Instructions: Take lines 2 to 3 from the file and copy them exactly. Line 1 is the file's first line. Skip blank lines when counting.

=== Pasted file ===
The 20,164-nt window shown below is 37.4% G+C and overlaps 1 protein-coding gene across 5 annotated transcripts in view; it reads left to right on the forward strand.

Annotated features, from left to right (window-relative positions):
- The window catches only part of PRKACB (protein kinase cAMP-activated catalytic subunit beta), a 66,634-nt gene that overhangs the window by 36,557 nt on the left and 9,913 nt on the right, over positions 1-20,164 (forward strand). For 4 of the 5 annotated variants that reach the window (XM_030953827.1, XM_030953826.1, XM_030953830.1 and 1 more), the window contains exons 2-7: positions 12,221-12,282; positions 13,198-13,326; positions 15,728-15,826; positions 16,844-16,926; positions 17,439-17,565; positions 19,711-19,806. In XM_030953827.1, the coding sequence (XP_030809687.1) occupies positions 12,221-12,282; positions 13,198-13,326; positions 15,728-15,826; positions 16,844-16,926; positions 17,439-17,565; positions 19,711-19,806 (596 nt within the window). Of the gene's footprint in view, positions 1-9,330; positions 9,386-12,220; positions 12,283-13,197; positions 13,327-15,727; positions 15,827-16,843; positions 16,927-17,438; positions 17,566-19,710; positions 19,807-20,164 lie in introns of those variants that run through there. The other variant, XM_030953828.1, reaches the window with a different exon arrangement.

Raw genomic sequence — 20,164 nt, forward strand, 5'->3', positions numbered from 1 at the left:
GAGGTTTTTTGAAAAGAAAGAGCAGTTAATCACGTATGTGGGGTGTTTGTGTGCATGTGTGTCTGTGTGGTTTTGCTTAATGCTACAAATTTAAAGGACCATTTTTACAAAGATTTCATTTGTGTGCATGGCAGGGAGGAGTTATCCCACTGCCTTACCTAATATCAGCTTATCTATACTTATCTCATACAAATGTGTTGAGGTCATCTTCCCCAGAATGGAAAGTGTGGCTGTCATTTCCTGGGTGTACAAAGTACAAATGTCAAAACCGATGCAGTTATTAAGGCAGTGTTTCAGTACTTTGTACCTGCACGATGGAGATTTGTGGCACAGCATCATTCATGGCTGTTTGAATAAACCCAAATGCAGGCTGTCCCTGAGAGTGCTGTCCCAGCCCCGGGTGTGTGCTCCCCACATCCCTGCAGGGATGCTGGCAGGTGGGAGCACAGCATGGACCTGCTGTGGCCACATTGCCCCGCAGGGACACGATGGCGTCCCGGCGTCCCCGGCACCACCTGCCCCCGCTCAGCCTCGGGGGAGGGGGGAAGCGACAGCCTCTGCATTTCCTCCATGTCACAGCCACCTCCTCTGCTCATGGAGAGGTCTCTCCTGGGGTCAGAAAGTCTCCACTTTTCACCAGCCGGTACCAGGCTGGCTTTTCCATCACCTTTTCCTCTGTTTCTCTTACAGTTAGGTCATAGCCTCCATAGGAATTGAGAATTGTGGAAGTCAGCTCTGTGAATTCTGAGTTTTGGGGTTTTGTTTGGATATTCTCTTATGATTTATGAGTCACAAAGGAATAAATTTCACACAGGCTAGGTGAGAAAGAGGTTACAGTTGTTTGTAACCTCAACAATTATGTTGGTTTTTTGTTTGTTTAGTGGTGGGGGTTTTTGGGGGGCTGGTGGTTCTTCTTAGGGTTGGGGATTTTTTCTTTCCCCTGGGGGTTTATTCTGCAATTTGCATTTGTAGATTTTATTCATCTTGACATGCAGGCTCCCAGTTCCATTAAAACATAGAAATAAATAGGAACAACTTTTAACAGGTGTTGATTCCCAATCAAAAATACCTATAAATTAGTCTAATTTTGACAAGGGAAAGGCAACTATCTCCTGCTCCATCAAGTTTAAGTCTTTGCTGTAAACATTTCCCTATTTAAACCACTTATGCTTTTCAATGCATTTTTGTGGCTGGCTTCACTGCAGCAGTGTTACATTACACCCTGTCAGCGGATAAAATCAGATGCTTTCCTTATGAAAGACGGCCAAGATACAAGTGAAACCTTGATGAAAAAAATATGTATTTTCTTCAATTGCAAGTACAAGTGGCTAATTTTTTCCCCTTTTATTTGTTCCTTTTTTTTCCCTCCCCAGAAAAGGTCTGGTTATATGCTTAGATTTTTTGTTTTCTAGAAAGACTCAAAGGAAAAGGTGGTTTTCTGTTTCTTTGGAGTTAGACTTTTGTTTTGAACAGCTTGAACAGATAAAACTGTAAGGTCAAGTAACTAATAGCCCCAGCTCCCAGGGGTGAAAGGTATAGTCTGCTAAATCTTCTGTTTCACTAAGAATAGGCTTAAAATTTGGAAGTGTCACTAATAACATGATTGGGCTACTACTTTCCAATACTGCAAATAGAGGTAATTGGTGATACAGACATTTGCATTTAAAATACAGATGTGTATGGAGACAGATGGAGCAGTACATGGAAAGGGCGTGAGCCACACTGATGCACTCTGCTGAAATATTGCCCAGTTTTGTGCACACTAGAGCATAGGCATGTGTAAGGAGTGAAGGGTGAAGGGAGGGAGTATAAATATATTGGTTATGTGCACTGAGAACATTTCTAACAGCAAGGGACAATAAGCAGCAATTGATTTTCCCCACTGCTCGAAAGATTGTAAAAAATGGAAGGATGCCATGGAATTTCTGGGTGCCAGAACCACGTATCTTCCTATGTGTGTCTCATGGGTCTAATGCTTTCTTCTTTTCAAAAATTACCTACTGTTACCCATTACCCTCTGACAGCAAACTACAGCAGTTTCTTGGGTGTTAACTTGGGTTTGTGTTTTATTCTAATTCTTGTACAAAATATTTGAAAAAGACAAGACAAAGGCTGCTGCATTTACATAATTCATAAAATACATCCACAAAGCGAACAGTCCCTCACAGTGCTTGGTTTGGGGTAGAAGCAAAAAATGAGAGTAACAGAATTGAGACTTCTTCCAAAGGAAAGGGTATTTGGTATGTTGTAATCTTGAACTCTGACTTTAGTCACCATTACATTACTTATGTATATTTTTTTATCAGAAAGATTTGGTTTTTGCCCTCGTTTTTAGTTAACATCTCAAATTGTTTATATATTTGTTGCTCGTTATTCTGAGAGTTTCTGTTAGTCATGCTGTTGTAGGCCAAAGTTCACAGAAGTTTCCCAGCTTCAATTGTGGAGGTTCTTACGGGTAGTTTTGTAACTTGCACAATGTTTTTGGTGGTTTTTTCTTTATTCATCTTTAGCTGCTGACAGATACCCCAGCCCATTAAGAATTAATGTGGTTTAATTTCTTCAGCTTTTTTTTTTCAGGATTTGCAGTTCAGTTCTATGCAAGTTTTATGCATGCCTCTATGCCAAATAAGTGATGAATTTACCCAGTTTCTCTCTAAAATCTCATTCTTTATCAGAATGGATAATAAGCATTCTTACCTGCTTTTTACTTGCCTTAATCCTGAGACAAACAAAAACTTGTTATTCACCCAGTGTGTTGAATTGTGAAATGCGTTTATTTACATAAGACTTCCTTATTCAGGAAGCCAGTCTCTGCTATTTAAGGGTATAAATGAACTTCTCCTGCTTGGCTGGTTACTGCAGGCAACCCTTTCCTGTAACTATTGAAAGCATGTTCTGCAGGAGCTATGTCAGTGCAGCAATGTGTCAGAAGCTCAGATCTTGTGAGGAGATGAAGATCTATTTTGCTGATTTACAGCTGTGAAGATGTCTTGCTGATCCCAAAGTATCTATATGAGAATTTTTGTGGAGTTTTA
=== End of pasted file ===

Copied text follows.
Annotated features, from left to right (window-relative positions):
- The window catches only part of PRKACB (protein kinase cAMP-activated catalytic subunit beta), a 66,634-nt gene that overhangs the window by 36,557 nt on the left and 9,913 nt on the right, over positions 1-20,164 (forward strand). For 4 of the 5 annotated variants that reach the window (XM_030953827.1, XM_030953826.1, XM_030953830.1 and 1 more), the window contains exons 2-7: positions 12,221-12,282; positions 13,198-13,326; positions 15,728-15,826; positions 16,844-16,926; positions 17,439-17,565; positions 19,711-19,806. In XM_030953827.1, the coding sequence (XP_030809687.1) occupies positions 12,221-12,282; positions 13,198-13,326; positions 15,728-15,826; positions 16,844-16,926; positions 17,439-17,565; positions 19,711-19,806 (596 nt within the window). Of the gene's footprint in view, positions 1-9,330; positions 9,386-12,220; positions 12,283-13,197; positions 13,327-15,727; positions 15,827-16,843; positions 16,927-17,438; positions 17,566-19,710; positions 19,807-20,164 lie in introns of those variants that run through there. The other variant, XM_030953828.1, reaches the window with a different exon arrangement.